With all those new features taken in mind, setting up the APC64 is a simple matter of plugging it in and selecting it as a control surface in Ableton’s preferences. The APC64 includes Ableton Live Lite as well as a bundle of inMusic’s instrument and effect plugins, but we suspect most interest will come from existing Ableton users. Once you’re set up, the basics are intuitive in much the same way as you’d find with an APC40 even a Push; the 8×8 pad grid can be used for clip launching, triggering Drum Racks, step sequencing, or real-time playing with the option to select scales and chords. The larger pad layout instantly makes the APC64 feel like a much more capable control interface than the APC40, for obvious reasons. It’s a controller which encourages you to play instruments much more than the APC40, which leaned more towards clip launching. Despite that broader scope, things are still easy to use, with buttons along the top of the front panel to change the focus of the controls and a small but clear display in the bottom right corner giving good visual feedback on what you’re controlling.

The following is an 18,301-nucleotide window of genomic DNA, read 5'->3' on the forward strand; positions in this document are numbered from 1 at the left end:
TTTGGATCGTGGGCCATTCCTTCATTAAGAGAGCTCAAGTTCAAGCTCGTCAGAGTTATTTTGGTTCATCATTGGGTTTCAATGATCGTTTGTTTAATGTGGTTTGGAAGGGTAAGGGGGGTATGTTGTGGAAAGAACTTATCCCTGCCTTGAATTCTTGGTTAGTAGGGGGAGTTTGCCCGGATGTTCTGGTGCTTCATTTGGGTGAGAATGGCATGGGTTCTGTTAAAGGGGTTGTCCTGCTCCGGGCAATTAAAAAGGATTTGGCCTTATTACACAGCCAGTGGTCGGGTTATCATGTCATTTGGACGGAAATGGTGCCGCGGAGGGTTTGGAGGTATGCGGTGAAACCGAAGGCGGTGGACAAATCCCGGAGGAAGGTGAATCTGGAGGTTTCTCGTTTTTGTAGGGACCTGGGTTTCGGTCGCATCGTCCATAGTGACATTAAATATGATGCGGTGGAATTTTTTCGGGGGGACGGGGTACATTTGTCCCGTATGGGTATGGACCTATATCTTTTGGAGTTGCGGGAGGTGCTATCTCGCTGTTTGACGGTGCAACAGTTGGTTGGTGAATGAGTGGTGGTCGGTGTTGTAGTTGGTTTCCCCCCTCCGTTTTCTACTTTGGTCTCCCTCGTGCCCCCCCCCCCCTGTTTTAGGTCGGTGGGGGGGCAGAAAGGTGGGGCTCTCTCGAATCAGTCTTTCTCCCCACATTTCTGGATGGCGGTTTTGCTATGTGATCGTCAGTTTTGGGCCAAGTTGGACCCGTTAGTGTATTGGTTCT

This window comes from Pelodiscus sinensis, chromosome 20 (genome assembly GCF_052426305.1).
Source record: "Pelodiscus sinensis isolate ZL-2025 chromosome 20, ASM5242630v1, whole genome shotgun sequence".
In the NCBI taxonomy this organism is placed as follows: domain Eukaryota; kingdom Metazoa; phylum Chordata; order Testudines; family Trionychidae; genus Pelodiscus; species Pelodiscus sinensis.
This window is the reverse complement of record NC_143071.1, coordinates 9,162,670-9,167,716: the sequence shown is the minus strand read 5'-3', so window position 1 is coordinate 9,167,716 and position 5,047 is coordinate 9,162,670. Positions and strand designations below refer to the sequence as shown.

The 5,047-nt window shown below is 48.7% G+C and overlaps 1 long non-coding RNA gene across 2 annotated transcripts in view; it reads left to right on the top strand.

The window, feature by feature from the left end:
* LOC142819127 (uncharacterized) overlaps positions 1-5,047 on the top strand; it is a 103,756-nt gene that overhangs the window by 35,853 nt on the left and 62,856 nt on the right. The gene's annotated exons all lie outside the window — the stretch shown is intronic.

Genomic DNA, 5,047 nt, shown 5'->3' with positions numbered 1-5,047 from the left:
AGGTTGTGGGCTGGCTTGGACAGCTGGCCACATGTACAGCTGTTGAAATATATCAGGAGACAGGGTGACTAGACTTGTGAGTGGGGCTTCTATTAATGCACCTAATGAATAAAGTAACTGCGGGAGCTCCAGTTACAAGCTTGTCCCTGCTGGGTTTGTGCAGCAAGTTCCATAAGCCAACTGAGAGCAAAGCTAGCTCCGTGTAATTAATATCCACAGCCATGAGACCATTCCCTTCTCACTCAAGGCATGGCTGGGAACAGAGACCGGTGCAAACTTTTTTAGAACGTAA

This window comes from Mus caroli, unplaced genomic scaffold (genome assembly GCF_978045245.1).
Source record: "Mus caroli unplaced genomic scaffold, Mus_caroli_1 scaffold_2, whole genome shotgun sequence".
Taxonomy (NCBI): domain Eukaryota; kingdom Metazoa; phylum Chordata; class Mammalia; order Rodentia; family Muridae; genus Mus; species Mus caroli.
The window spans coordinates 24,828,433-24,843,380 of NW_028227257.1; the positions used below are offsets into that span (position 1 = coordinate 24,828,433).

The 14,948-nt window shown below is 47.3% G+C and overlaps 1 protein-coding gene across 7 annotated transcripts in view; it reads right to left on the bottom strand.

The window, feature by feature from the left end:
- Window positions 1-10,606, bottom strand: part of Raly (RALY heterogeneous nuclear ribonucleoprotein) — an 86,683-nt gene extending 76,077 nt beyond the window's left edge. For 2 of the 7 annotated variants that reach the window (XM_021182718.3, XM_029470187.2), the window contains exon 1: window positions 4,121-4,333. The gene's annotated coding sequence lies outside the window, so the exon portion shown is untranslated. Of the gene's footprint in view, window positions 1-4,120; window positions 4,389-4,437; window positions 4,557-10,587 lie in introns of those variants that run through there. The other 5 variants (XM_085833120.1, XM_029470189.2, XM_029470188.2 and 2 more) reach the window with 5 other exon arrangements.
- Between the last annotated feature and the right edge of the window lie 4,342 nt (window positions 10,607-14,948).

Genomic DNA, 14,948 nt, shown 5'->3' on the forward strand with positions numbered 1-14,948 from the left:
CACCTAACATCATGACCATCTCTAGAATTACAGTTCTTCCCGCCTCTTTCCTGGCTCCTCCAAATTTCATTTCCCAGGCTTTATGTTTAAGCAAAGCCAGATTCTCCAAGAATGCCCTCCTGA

The next area in which the APC64 departs from the APC40 is the inclusion of a built-in sequencer. This works either alongside Ableton or as a standalone sequencer without any computer attached – that’s not to be underestimated in terms of the APC64’s versatility, allowing it to be used as the centrepiece of a live hardware setup or an iPad-based mobile setup. The sequencer itself is nice and simple to use but packs depth thanks to probability settings and the option to mutate patterns. Those patterns can be stored on the unit itself as well as sent to Live and converted into clips. The inclusion of CV/gate outputs on the unit is a fantastic touch for anyone who uses analogue synths or Eurorack modules, allowing the APC64 and Live to play nicely alongside CV-controlled hardware with minimal effort. There’s also plenty of scope for using the sequencer as a modulation source, assigning tracks to CV outputs and launching patterns to generate modulation signals.